By Emily Cochrane

New York Times News Service

The House on Tuesday failed to overturn President Donald Trump’s first veto, leaving the declaration of a national emergency at the southwestern border intact despite the bipartisan passage of a resolution attempting to nullify the president’s circumvention of Congress to fund his border wall.

Despite concerns about the constitutional separation of powers and the effect on local military projects, the 248-181 vote fell short of the two-thirds majority needed to kill the national emergency declaration.

Republicans in both chambers had joined Democrats in passing the resolution disapproving his national emergency just weeks ago, voicing discomfort over the president’s intent to divert funding to the construction of a border wall without congressional approval. Trump, issuing the first veto of his administration, had called the resolution “dangerous,” “reckless,” and a “vote against reality.” But only 14 Republicans ultimately joined House Democrats in voting to override the veto.

Trump then thanked House Republicans “for sticking together.” “Today’s vote simply reaffirms Congressional Democrats are the party of Open Borders, Drugs and Crime!” he wrote on Twitter.

Democrats had hoped that the publication of all the military construction projects that could see funding delays as Trump pursued wall money would sway their Republican colleagues. They framed the vote around both lofty constitutional principles and parochial home-district matters.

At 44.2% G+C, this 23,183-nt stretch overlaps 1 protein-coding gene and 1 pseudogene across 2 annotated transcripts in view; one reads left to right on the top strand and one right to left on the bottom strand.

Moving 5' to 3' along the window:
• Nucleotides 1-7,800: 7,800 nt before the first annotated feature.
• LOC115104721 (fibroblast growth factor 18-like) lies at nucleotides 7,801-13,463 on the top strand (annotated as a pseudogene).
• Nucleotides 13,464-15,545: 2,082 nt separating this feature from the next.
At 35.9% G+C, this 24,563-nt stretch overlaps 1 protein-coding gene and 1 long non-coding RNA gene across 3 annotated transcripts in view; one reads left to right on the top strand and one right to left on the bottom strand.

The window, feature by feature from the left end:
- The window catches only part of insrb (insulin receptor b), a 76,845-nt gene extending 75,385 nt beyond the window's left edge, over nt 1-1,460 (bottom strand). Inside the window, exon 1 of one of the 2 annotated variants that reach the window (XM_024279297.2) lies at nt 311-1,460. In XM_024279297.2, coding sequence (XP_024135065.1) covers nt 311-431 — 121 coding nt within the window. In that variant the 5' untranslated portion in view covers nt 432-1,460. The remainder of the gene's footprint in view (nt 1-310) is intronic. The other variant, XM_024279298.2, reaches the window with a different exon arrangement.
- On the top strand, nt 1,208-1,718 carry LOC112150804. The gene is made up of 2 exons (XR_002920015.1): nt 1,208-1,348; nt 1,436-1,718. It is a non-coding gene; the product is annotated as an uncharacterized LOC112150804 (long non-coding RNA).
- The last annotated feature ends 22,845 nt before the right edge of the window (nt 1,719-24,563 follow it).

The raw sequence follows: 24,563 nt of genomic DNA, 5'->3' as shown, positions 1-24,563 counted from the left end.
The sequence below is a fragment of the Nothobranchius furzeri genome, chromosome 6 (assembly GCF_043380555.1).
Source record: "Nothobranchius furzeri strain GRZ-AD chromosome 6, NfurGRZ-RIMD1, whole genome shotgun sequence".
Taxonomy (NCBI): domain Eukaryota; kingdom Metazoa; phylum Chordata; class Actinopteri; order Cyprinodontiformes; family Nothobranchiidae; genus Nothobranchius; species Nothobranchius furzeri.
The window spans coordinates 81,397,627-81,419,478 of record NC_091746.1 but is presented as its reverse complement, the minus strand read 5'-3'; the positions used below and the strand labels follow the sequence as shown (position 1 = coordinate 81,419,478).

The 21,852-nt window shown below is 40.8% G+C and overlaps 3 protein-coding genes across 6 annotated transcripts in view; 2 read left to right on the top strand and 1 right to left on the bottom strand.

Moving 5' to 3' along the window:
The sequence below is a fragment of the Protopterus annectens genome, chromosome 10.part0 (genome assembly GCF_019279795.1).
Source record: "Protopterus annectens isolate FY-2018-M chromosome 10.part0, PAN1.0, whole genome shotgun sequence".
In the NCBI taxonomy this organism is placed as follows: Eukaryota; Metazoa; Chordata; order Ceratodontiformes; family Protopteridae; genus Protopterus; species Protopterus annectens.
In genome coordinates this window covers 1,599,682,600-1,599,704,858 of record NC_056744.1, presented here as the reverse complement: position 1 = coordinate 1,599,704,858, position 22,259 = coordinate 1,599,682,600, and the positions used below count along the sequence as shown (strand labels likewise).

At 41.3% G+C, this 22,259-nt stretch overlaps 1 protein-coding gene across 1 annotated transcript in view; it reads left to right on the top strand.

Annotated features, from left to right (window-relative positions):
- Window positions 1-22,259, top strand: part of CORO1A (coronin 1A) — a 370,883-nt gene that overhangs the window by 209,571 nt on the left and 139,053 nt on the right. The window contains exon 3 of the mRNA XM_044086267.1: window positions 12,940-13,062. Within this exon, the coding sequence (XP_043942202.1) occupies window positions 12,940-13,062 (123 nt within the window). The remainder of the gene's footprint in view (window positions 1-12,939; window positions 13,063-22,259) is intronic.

“Even when the legislative branch disagrees with the executive, we respect the office the president holds, and it’s his right to veto legislation,” said Speaker Nancy Pelosi of California, speaking on the floor before the vote. “But when those decisions violate the Constitution,” she added, “then that must be stopped.”

House Republican leaders, however, derided the vote as political gamesmanship and a waste of time.

Democratic lawmakers and aides say they have not ruled out the possibility of reintroducing the resolution in six months, and they could use other legislative options to block the effort to take as much as $3.6 billion in military construction funds for the wall.

For now, the political fight over Trump’s national emergency declaration shifts to the courts, where a number of states and organizations have joined lawsuits challenging the legal merits of the order.